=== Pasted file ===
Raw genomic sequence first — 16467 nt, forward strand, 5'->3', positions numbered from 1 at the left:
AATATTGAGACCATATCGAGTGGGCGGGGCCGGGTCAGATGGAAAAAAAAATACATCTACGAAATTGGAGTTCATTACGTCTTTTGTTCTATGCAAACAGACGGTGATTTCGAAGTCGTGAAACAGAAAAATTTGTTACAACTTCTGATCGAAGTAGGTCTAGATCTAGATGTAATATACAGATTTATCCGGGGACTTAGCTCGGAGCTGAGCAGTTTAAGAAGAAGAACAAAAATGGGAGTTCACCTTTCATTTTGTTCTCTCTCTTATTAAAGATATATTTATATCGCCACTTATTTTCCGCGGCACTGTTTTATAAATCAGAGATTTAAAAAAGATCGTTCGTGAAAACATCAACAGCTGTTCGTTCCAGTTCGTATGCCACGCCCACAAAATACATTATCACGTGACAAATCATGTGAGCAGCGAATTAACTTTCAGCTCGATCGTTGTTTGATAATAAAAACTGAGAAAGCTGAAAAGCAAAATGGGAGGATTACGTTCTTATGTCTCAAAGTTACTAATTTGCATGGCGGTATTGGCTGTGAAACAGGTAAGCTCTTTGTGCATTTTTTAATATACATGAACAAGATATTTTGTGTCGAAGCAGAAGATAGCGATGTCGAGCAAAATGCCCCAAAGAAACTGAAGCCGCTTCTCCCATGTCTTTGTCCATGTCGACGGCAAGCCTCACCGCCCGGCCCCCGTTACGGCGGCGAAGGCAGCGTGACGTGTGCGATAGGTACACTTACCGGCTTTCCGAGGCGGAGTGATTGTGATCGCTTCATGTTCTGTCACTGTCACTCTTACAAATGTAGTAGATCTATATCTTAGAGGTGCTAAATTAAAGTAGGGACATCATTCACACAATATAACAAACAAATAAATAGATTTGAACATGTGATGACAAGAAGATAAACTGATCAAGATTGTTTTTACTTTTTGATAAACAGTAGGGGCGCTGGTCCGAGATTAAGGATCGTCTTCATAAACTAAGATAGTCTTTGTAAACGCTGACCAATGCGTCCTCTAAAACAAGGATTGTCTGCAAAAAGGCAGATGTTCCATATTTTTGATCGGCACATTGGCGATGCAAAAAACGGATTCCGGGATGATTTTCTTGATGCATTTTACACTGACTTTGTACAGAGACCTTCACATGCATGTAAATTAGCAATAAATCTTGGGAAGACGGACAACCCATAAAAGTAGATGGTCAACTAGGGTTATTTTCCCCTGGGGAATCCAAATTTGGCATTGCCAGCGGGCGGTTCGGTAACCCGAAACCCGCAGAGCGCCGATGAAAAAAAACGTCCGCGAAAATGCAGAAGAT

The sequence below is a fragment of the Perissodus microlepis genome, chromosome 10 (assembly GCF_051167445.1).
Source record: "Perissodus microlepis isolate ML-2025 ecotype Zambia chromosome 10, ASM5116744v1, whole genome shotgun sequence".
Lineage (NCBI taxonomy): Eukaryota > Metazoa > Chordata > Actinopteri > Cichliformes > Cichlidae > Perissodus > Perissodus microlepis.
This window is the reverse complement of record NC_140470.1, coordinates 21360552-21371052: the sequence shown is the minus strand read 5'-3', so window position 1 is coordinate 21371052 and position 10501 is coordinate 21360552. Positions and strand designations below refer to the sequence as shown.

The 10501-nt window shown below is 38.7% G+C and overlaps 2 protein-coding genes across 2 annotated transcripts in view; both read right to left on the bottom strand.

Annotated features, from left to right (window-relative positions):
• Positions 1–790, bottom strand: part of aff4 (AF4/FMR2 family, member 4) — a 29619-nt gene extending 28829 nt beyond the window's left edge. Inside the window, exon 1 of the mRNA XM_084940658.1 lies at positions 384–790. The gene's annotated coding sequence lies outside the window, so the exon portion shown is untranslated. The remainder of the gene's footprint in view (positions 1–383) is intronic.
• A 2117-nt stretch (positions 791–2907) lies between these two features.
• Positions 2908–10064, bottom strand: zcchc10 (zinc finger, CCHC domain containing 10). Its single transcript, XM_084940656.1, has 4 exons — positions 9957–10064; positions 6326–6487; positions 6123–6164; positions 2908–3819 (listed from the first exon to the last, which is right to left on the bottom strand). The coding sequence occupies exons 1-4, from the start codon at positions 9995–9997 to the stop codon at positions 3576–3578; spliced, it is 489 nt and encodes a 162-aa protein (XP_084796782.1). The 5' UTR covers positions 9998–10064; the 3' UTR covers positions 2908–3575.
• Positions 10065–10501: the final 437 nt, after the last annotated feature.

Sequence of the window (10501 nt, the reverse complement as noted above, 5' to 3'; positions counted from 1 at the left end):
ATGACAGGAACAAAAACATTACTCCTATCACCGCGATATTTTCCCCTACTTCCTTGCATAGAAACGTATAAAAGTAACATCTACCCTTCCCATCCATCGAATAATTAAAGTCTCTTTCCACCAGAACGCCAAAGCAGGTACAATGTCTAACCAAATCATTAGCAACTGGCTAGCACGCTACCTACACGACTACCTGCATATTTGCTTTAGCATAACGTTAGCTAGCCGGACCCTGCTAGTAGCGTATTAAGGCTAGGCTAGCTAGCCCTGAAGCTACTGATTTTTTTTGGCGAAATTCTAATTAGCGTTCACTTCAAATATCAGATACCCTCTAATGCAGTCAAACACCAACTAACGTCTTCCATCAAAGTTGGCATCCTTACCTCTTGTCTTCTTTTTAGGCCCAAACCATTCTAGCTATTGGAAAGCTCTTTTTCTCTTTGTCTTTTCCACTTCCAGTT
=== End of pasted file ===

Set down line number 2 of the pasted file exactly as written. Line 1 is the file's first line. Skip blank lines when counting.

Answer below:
AATATTGAGACCATATCGAGTGGGCGGGGCCGGGTCAGATGGAAAAAAAAATACATCTACGAAATTGGAGTTCATTACGTCTTTTGTTCTATGCAAACAGACGGTGATTTCGAAGTCGTGAAACAGAAAAATTTGTTACAACTTCTGATCGAAGTAGGTCTAGATCTAGATGTAATATACAGATTTATCCGGGGACTTAGCTCGGAGCTGAGCAGTTTAAGAAGAAGAACAAAAATGGGAGTTCACCTTTCATTTTGTTCTCTCTCTTATTAAAGATATATTTATATCGCCACTTATTTTCCGCGGCACTGTTTTATAAATCAGAGATTTAAAAAAGATCGTTCGTGAAAACATCAACAGCTGTTCGTTCCAGTTCGTATGCCACGCCCACAAAATACATTATCACGTGACAAATCATGTGAGCAGCGAATTAACTTTCAGCTCGATCGTTGTTTGATAATAAAAACTGAGAAAGCTGAAAAGCAAAATGGGAGGATTACGTTCTTATGTCTCAAAGTTACTAATTTGCATGGCGGTATTGGCTGTGAAACAGGTAAGCTCTTTGTGCATTTTTTAATATACATGAACAAGATATTTTGTGTCGAAGCAGAAGATAGCGATGTCGAGCAAAATGCCCCAAAGAAACTGAAGCCGCTTCTCCCATGTCTTTGTCCATGTCGACGGCAAGCCTCACCGCCCGGCCCCCGTTACGGCGGCGAAGGCAGCGTGACGTGTGCGATAGGTACACTTACCGGCTTTCCGAGGCGGAGTGATTGTGATCGCTTCATGTTCTGTCACTGTCACTCTTACAAATGTAGTAGATCTATATCTTAGAGGTGCTAAATTAAAGTAGGGACATCATTCACACAATATAACAAACAAATAAATAGATTTGAACATGTGATGACAAGAAGATAAACTGATCAAGATTGTTTTTACTTTTTGATAAACAGTAGGGGCGCTGGTCCGAGATTAAGGATCGTCTTCATAAACTAAGATAGTCTTTGTAAACGCTGACCAATGCGTCCTCTAAAACAAGGATTGTCTGCAAAAAGGCAGATGTTCCATATTTTTGATCGGCACATTGGCGATGCAAAAAACGGATTCCGGGATGATTTTCTTGATGCATTTTACACTGACTTTGTACAGAGACCTTCACATGCATGTAAATTAGCAATAAATCTTGGGAAGACGGACAACCCATAAAAGTAGATGGTCAACTAGGGTTATTTTCCCCTGGGGAATCCAAATTTGGCATTGCCAGCGGGCGGTTCGGTAACCCGAAACCCGCAGAGCGCCGATGAAAAAAAACGTCCGCGAAAATGCAGAAGAT